Brassicaceae – Mustard Family
Sizable and diverse, the Brassicas are distributed in cool Mediterranean regions throughout the northern hemisphere. With incredible cultural and economic importance, a wide variety of food crops originate from this family in a wonderful exhibition of divergent evolution. Rapeseed (Brassica napus), radishes (Raphanus), Mustard (Brassica) and horseradish (Armoracia) are all different edible species within this family. Whereas cabbage, cauliflower, broccoli, Brussel sprouts, kale, kohlrabi, and rutabaga are, in fact, actually all the same genus and species (Brassica oleracea) despite astonishing physical differences as human populations have selected for distinctive stem, leaf, and buds throughout history.[i]
Mostly hermaphroditic herbaceous herbs, leaves are lobed simple leaves arranged in a spiraled whorl along the stem. Inflorescences are usually a raceme, but can occasionally be solitary or axillary flowers.[ii] Mustards have easily recognized flowers, with four sepals, and four petals arranged in an “X” or “+” pattern. This cross-like shape was the namesake of the family former label of “Cruciferae.”[iii] Male reproductive parts of consist of six distinct stamens, four long and two short. Depending on the species, superior Brassicaceae ovaries are made up of two united chambers that can mature into two types of specialized capsules. When that fruit is wider than its length, it is known as a silicle. Whereas, a silique, is a mustard fruit is longer than it is wide.[iv] Mustard seed pods vary in shape, but always form a raceme arranged in a whorl along the flower stalk.
Rorippa curvisiliqua – Western YellowcressSpecies Code: ROCU
Habit: Annual/biennial emergent forb, stems erect and branching near the top, reaching 10 to 40 cm tall.[v]
Leaves: Leaves of Rorippa curvisiliqua are highly variable in shape, ranging from 2 to 8 centimeters long. Silhouettes are oblong to oblongly-lanceolate with shallow to deeply cleft pinnate lobes. Lobes can have smooth-edges (entire) or be toothed.[vi]
Stems: Stems can grow upwards or creep along the ground, are diffusely branched from the base, or the plant’s main stem branches near the top.[vii]
Flowers: Inflorescences are small clusters found in leaf axils and stem tips on short pedicels 2 to 4 mm long. Four sepals spread around four bright yellow petals, with the mustard family’s characteristic four long and two short stamens. Individual blossoms are 1 to 2 mm in diameter.[viii]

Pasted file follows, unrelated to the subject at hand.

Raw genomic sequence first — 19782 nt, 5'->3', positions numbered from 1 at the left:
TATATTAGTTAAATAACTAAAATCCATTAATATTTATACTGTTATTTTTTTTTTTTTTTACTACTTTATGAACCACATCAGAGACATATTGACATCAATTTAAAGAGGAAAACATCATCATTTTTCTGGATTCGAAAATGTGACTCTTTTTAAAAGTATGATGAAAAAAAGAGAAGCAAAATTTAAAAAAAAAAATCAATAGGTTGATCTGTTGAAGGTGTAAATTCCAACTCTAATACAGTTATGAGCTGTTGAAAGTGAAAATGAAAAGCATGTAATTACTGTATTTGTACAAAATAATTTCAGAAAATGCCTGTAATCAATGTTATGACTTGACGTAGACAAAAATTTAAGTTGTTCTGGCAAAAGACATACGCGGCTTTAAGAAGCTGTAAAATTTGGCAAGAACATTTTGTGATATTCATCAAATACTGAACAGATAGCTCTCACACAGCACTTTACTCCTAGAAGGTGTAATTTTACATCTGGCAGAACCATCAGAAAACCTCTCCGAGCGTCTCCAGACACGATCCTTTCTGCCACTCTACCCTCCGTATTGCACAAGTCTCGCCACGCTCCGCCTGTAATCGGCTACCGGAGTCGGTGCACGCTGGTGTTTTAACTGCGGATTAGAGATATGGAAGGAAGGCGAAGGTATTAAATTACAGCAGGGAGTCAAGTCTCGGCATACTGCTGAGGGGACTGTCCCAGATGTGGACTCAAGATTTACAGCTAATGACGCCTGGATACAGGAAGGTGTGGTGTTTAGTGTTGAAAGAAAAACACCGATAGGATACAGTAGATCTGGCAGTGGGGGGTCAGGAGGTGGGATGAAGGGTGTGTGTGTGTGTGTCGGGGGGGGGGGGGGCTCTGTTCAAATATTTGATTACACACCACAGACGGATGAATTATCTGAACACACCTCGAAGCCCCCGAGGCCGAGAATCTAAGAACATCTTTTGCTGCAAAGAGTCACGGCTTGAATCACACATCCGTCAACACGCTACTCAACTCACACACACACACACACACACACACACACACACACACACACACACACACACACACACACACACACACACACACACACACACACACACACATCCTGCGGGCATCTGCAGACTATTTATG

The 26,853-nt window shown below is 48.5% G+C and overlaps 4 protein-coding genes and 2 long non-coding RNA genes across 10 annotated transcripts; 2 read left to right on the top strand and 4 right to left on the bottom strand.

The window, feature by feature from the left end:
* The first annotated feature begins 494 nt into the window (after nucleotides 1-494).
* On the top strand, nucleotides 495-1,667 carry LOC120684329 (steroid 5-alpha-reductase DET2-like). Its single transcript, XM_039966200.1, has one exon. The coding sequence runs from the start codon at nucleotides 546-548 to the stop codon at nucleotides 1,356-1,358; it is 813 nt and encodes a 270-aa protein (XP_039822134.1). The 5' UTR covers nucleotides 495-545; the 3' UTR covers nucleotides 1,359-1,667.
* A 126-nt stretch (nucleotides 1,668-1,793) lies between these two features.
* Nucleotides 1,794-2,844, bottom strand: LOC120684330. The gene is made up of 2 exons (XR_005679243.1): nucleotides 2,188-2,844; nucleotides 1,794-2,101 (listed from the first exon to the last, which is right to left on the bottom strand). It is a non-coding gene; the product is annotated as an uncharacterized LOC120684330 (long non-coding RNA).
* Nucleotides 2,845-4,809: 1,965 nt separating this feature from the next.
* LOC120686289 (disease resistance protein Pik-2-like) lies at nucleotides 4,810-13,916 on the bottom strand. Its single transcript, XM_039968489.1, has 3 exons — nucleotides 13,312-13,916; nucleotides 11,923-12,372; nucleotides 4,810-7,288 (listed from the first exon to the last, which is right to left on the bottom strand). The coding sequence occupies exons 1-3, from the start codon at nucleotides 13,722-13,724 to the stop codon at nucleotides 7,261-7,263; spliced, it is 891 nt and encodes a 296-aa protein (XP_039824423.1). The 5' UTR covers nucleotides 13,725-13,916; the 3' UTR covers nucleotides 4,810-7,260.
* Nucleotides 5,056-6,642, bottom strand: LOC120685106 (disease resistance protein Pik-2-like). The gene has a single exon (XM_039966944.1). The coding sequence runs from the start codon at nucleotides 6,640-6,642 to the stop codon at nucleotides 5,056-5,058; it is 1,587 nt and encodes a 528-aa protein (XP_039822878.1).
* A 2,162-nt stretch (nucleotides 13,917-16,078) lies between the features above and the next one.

Fruit: Rorippa produces narrow pods that grow 6 to 15 mm long, curve upwards (but can sometimes be straight), and ripen somewhat asynchronously. Pods have 2 internal chambers.
Notes: May be confused with Rorippa islandica (northern yellowcress or northern marsh yellowcress), which is a larger member of the mustard family that ranges from 30 to 100 cm in height, with long leaves and larger yellow flowers. The word Rorippa is from the Old Saxon name for this plant: Rorippen, which is derived from the Latin root ‘roro’ meaning “moisture” and ‘ripa’ for riverbank; referring to the wetland habitat that this genus is found in world-wide.[xi]
Barbarea orthoceras – American Wintercress
Cardamine oligosperma – Little Western Bittercress
Cardamine penduliflora – Willamette Valley Bittercress
[i] Pojar, J., Mackinnon, A., Editors Plants of the Pacific Northwest Coast. Lone Pine Publishing, Vancouver, Canada. 2004. 144
[ii] Elpel, T. J., Botany in a Day: The Patterns Method of Plant Identification. HOPS Press, 2004. 76
[iii] Elpel, T. J., Botany in a Day: The Patterns Method of Plant Identification. HOPS Press, 2004. 76.
[iv] Simpson, M. Plant Systematics 2nd ed. Academic Press, Burlington, MA. 2010. 357
[v] Guard, J. (1995). Wetland Plants of Oregon and Washington. Lone Pine Publishing, Edmonton, Alberta. 107
[vi] Gilkey, H. Handbook of Northwestern Plants, Revised Edition. Oregon State University Press; Corvallis, OR. 2001. 181
[vii] Guard, J. (1995). Wetland Plants of Oregon and Washington. Lone Pine Publishing, Edmonton, Alberta. 107
[viii] Turner, M., and P. Gustafson. 2006. Wildflowers of the Pacific Northwest. Timber Press, Portland, OR.
[ix] USDA Plants Database: < https://plants.usda.gov/core/profile?symbol=ROCU>
[x] Gilkey, H. Handbook of Northwestern Plants, Revised Edition. Oregon State University Press; Corvallis, OR. 2001. 107